The containers 1 are dropped in any suitable way into a cylindrical tank 24. The inner surface of the tank has a spirally rising channel 25. The cylinder 24 is caused to carry out rotary oscillations by a magnetic drive or a balancing motor. Then the containers 1 gradually move upwardly along the channel 25 and by additional guides are placed in a vertical position in which they leave the tank 24.
The movement of the sample is indicated by broken lines in FIG. 2.
The supply unit 6 arranges the containers for individual samples, which have not been filled as yet and are not provided with any information, so that they move in the correct position to the information transmitting device 8 and the sample dosing device 7.
An embodiment of the supply unit 6 is illustrated in FIG. 5:
The individual sample containers 1 with the information carriers 2 fixed thereon arrive from the store tank 5 by an inlet guide 26, the position of the information carriers being adjusted by guide pins 28. The containers 1 are received in recesses 29 of a rotary plate 25 which is rotated stepwise and counterclockwise by a motor. During these stepwise movements the containers l first reach the suction device 23 of the sample dosing device 7 where they are filled with the predetermined amount of liquid; then they reach the information transmitter 8 and finally they are removed by a guide into a channel 27 where they are taken over by the sorting device 9.
The sample dosing device 7 (FIG. 2) removes the necessary sample amount of liquid from the total sample container and pours it stepwise in the required amounts into the individual sample containers. The sample dosing device 7 may consist, for example, of a pump operating a liquid and having sufficiently constant transmitting volume as well as the capacity of reversing the pumping direction. The pumped amount is indicated during the running of the pump by a time switch. The pump is connected by a lengthy hose with a tube which is sunk by a motor into total sample containers to withdraw the liquid being sampled and which thereupon is guided by a motor or a pneumatic device over the individual sample containers to fill them with a predetermined amount of liquid.
According to another construction the pump for the liquid can be a hose pump of known construction wherein the number of revolutions in the one or the opposite direction determines the pumped in amount and the pumped out amount and whereby the number of revolutions of the pump can be counted and predetermined by means of a counter.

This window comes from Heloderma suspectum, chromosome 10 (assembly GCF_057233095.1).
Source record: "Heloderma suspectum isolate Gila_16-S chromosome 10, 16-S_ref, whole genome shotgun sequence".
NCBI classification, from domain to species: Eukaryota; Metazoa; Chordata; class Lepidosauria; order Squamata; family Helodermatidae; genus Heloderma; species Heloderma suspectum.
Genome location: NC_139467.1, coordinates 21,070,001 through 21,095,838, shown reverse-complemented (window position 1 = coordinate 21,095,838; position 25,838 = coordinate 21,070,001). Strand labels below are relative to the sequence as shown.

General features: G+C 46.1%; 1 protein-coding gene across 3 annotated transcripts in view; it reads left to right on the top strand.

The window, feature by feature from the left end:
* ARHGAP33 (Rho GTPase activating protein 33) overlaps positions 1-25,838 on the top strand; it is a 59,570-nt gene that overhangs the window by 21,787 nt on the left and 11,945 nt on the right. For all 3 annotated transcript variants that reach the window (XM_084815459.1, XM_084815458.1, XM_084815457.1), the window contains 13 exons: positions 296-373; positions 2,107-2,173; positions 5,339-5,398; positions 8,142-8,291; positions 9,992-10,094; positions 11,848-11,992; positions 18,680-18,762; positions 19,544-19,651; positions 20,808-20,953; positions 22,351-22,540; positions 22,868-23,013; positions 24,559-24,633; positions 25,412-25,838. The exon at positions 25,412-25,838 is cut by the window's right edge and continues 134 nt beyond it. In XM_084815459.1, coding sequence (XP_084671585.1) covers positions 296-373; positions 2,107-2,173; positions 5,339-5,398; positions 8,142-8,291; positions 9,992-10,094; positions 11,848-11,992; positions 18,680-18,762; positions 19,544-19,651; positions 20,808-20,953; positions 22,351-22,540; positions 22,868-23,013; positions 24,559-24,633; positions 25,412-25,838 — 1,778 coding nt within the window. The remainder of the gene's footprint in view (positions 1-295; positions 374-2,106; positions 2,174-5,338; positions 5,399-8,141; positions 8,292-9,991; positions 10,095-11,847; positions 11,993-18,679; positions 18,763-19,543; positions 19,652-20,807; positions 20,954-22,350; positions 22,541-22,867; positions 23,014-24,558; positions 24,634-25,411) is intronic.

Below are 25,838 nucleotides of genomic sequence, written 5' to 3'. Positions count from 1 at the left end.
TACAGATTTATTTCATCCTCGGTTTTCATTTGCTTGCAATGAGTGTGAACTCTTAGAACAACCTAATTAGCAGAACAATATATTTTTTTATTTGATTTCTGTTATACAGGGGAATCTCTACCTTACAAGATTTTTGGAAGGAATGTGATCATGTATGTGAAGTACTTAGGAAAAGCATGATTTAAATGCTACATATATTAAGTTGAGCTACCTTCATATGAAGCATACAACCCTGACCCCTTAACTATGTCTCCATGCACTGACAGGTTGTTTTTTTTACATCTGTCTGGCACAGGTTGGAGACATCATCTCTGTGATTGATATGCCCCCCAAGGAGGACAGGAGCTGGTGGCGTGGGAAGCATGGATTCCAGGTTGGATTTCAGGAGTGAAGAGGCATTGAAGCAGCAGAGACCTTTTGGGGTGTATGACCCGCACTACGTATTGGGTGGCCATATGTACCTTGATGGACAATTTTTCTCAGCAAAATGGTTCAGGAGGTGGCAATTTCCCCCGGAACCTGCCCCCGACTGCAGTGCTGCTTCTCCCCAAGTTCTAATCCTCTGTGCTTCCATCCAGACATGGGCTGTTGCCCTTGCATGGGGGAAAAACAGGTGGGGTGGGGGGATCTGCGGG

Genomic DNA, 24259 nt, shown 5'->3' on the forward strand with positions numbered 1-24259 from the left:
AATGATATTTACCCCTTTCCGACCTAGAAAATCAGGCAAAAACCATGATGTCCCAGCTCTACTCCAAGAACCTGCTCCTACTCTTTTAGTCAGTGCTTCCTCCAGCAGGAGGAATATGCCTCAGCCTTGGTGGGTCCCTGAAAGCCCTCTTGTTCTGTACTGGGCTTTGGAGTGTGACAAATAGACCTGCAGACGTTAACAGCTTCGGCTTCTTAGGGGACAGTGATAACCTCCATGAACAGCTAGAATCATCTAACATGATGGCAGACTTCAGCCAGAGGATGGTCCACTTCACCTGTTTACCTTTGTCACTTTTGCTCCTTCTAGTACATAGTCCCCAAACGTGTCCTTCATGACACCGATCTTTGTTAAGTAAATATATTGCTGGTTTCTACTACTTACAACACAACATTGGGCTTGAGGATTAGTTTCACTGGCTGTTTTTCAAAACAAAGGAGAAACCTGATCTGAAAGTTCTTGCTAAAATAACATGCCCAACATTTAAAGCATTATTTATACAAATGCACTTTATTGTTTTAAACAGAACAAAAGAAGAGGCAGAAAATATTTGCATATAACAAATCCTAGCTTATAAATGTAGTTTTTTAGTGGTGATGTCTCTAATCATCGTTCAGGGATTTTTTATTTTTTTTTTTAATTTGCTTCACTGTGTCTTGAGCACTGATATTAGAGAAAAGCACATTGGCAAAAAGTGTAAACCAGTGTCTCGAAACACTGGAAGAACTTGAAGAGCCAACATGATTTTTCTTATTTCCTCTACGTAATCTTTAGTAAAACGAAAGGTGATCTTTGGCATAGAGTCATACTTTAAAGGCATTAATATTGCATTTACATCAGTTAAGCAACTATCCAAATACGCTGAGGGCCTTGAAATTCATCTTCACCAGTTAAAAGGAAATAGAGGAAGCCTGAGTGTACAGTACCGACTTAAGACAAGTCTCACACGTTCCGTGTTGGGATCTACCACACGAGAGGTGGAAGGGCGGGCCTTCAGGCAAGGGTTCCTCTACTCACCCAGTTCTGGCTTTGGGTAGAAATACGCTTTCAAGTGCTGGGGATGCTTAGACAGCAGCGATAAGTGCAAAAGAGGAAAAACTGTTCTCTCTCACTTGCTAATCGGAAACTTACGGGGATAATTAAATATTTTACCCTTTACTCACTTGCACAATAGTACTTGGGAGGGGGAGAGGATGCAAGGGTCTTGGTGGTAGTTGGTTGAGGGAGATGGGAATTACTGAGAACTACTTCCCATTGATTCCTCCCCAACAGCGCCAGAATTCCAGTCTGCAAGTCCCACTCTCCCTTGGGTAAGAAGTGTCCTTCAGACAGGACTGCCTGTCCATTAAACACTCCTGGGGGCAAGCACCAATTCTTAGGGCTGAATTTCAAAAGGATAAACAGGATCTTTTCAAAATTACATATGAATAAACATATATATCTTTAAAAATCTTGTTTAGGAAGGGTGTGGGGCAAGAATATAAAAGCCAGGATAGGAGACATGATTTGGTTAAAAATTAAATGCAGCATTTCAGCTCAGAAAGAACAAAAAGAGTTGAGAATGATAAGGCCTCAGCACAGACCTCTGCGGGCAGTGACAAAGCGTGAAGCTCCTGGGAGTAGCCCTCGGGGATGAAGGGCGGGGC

A further construction is illustrated as the embodiment ofFlG. 6:
Here the liquid operating pump is a motor driven burette 30, 31. The received and discharged amounts of liquid are determined by the stroke of the piston 31. The piston is driven by a spindle which is rotated by a driving motor. in this case also the number of revolutions of the motor 70, or if a step motor is used, the number of actuating impulses supplied to the motor 70, is a measure for the amount of liquid.
Of the above-described constructions the motor burette is most suitable as complying with the requirements of a high dose precision. The hose connection 32 from the burette to the tube 36 is so long that the received liquid does not reach the burette but remains in the hose. If after the transfer of the liquid into the individual sample containers the hose. 32 is scoured with a washing liquid from a supply bottle 35 until it is empty, for which purpose a second motor burette 33, 34 of similar construction and a valve 37 are used, there is actually no possibility that one liquid probe will be transmitted into the following one.
The information transmitting device 8 (FIG. 2) is used for transmitting the entire information or a part of the information from the total sample container to the individual test container. The flow of the information is indicated in FIG. 2 by broken-point lines 14. If the writing readable by a machine consists, for example, of perforations as carriers of information upon the individual sample containers, then the transmitter of information is a punching machine. If magnetized sections are used as indicia, then the transmitter of information is an electro-magnetic device. In a similar manner the transmitter of information can be constructed as a printing device or a stamping device for providing the information.
An embodiment of the information transmitter is shown in FIG. 7:
The information carrier 2 of the container 1 passes through a slit in the casing of the puncher 40. A ram 41-44 and a matrix 45-48 are arranged to correspond to each hole of a column of the information to be punched. The rams can be operatively electromagnetically actuated from the electronic actuating device 10 through the drive 50 producing an excentric movement of the rams 41-44 through the holes of the matrixes 45-48 and through the information carrier to provide it with information carrying holes. When a column is provided with the required holes, the container 1 is moved forward by a short step so that the next column to be punched is placed between the rams and the matrixes. The visually readable inscription is applied in one of the ways described in connection with the total sample containers.
The sorting device 9 (FIG. 2) consists of a transmitting system which moves the individual sample containers provided with sample liquid and information and sorts them according to types of analysis. The sorting takes place in that an outlet of the device 9 is provided for each type of analysis or groups. The number of outlets depends upon the number of required analysis. FIG. 2 shows only three outlets. An intermediate feeder 16 is provided for each passage in the transmitting system. This intermediate feeder is used to receive incoming individual sample containers when more of them arrive than can be collected at the outlets. The intermediate feeder l6 prevents the clogging of the device when collectors 17 for the individual sample containers are overfilled. These containers arriving at the outlets of the sorting device are arranged in the collectors 17 on plates, showcases, holders or the like and are supplied manually or mechanically to the individual analysis locations or laboratories.